Peninsula students probe interfaith panel
By Rebecca Villaneda
Thursday, January 7, 2010 11:13 AM PST
Rabbi Yitzchok Magalnic of the Chabad Jewish Center in Rancho Palos Verdes, visited Palos Verdes High School teacher Bryce Stoddard’s comparative religion class on Tuesday, Jan. 5. Magalnic shared his beliefs of Judaism. On Jan. 12, students from both PV High and Peninsula High School will pose questions to clergy people of different faiths as part of the Dawn Unity Group’s Interfaith Discovery Series.
Peninsula and Palos Verdes high school students will take their comparative religion lessons to the real world in a panel discussion with persons who represent various faiths.
Questions regarding beliefs, traditions, the afterlife and views on controversial subjects such as abortion and homosexuality will be on the tips of the curious teenagers’ tongues.
The discussion, open to the public, is hosted by the Dawn Unity Group and will be held on Tuesday, Jan. 12 at Congregation Ner Tamid of South Bay at 7:30 p.m.
Bob Rothman, chair of Dawn Unity, said the idea behind the evening’s program is to spread knowledge about people and their neighbors’ faiths.
“We thought that having the students ask the questions would put a different perspective on it because … it would come from the younger generation — the ones who are studying religion,” Rothman said.
Having taught comparative religion since 1967, Jim Maechling said there was a time when his class was only one of two in the United States being taught in a public school.
“That’s really a controversial issue because most teachers have always been afraid to introduce religion, because they don’t want to cross the line of advocacy,” he said, adding that his class was featured on the “The News Hour” with Jim Lehrer.
“I don’t think the Founding Fathers meant that God should not be mentioned in the school; what they didn’t want … is … any one teacher advocating any one faith,” Maechling said. “Look around. [At] the last check there was, like, over 38 languages spoken at PENHI … Don’t you think it’s important to get inside the belief systems and mentalities of where these other people come from?
“I think that as time has gone on, I’ve become more of a religious pluralist because I believe that all cultures and all religions have something to add,” he continued.
Bryce Stoddard, incidentally, had Maechling as a teacher years ago and he now teaches the same course at PV High.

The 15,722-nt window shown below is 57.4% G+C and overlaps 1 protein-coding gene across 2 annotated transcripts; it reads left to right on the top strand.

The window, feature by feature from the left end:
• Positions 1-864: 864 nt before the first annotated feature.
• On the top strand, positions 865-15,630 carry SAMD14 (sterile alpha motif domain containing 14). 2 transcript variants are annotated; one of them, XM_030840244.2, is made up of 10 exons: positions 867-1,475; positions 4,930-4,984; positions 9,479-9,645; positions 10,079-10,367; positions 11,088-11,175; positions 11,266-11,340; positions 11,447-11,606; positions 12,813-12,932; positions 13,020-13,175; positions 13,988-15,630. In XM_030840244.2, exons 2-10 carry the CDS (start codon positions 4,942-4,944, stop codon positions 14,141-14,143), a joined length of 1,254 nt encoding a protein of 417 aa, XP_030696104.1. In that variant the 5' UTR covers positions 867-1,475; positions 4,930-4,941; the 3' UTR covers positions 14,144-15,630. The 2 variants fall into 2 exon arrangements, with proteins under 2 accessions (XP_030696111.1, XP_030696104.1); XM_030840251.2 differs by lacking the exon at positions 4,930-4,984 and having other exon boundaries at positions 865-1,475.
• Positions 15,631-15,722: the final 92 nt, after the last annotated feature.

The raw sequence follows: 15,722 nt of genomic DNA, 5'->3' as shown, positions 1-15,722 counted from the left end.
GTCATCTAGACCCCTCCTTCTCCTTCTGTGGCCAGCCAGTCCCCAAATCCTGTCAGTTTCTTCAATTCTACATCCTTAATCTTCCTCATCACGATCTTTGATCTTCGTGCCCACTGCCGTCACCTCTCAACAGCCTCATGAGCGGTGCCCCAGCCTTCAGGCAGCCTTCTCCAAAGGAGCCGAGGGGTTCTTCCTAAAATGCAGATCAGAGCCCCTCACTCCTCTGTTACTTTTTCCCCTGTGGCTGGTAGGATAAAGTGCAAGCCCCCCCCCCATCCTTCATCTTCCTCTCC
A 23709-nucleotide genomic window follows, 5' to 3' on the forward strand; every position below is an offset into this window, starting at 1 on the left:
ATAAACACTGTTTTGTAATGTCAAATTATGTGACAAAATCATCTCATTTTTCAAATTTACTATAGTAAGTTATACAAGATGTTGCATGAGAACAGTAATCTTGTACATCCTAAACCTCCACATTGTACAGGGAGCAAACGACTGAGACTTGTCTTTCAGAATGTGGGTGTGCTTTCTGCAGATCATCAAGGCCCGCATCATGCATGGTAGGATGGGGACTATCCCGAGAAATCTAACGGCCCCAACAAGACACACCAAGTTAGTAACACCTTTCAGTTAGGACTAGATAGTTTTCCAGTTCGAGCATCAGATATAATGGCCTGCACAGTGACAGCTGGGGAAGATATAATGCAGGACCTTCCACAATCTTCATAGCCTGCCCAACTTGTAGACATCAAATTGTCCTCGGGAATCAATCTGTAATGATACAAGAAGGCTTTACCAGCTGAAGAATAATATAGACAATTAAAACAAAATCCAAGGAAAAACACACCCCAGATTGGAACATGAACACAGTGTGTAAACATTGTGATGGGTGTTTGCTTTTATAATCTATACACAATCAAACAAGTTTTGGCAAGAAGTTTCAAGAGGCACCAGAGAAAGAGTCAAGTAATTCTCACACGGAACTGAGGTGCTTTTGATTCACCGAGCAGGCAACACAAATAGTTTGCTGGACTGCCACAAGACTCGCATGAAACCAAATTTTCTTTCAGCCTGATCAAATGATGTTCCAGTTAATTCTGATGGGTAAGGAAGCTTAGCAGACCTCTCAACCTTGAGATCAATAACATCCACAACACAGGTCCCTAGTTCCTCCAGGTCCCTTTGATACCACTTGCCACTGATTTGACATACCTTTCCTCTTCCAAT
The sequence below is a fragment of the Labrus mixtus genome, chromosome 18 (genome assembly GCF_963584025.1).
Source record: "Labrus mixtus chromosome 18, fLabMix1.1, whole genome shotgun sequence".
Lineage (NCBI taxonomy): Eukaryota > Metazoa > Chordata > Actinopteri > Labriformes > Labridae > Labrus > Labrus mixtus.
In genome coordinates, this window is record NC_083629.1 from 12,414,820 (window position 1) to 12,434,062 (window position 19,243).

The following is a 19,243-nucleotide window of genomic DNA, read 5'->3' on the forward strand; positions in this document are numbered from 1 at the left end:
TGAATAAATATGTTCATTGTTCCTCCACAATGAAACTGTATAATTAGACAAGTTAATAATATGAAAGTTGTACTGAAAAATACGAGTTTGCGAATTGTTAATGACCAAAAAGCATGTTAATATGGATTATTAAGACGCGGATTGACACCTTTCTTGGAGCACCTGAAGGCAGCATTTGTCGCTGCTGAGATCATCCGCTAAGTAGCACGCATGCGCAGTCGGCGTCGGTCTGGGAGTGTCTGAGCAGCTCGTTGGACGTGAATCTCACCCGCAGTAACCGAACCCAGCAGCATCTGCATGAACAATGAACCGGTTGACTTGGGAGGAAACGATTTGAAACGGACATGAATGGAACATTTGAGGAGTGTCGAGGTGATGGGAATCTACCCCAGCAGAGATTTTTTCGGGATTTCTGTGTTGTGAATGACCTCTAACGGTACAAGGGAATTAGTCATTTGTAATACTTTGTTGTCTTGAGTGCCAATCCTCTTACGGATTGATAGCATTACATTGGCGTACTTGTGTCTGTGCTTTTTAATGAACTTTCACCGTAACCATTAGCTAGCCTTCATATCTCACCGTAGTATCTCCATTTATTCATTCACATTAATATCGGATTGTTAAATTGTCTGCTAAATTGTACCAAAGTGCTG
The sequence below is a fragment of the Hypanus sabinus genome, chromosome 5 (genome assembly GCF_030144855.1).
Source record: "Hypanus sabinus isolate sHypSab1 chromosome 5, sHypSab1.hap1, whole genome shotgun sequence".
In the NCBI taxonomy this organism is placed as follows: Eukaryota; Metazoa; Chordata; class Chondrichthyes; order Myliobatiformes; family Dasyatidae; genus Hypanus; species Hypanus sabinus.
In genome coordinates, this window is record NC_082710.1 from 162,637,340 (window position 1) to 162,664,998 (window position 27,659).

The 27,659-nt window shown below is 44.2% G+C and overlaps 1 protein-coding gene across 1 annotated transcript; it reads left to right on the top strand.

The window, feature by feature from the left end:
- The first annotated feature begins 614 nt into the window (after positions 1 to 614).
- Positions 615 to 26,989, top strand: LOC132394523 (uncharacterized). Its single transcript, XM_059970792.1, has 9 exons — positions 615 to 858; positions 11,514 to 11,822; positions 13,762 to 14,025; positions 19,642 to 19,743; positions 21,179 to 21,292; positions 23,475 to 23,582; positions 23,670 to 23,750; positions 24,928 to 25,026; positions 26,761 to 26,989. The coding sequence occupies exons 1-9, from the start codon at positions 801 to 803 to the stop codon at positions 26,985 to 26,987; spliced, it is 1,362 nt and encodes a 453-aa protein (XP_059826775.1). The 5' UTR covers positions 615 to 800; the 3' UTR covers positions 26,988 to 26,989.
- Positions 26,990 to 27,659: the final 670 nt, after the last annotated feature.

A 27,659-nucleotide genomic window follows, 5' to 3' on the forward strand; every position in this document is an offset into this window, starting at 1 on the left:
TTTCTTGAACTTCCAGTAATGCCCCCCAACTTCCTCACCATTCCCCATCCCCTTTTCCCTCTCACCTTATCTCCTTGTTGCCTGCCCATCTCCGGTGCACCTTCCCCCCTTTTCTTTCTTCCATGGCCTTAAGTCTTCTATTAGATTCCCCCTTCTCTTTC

“Ultimately, interfaith is something that is unique in a lot of communities,” Stoddard said. “The fact that rabbis and pastors are getting together and talking about faith and all the issues surrounding it, [it’s] bridging differences and broadening understanding, and for young people who are so full of questions, it’s an excellent opportunity for them to ask those questions.”
Stoddard expressed that it’s the speakers he invites to his class who make the biggest impression on the students. This past Tuesday, he welcomed Rabbi Yitzchok Magalnic from the Chabad Jewish Center in Rancho Palos Verdes to discuss Judaism to his students.
“As a teacher, there’s a line that we can’t cross, so we have to teach it very objectively … It’s really the speakers that come in and [are] really genuine with the kids in terms of their faith, and really share why they believe what they believe,” Stoddard said. “Not that they push it but, in a sense, they can. They can go places with the students that we can’t.”
While some of Stoddards’ and Maechlings’ students grew up with one or even two religions, others expressed they were atheist but since taking the course, they’ve come to appreciate their peers’ beliefs.
“I’m an agnostic … and I never really understood the essential difference between religion,” said PENHI student Jessica Sosnovskaya. “I never understood where the boundary was … but taking this class, I realized that it’s not just some invisible belief — it’s a way of life for people who don’t know anything else. For me, it was very unusual … but it was remarkable to glimpse into the world of people who see totally different from you but they look like you and they speak like you.”
“I went to a Catholic school for nine years of my life; I didn’t even know what Judaism was until I was 11,” said Ted Johnson, also a PENHI student. “This class has helped me open up my mind and sort of see all sorts of religions. It’s really helped me [understand people too].”
Clergy on the panel the evening of Jan. 12 will be Monsignor Joseph Brennan, Rev. Jonathan Chute, Rabbi Isaac Jeret and Rev. John Morehouse. The program will be the first of its kind with students asking the questions.
“I think religion is good for people … to be so devoted to something, to love something so much,” PENHI student Olivia de Jesus said. “I’m not religiously affiliated in any way, but this class has really helped me learn that.”
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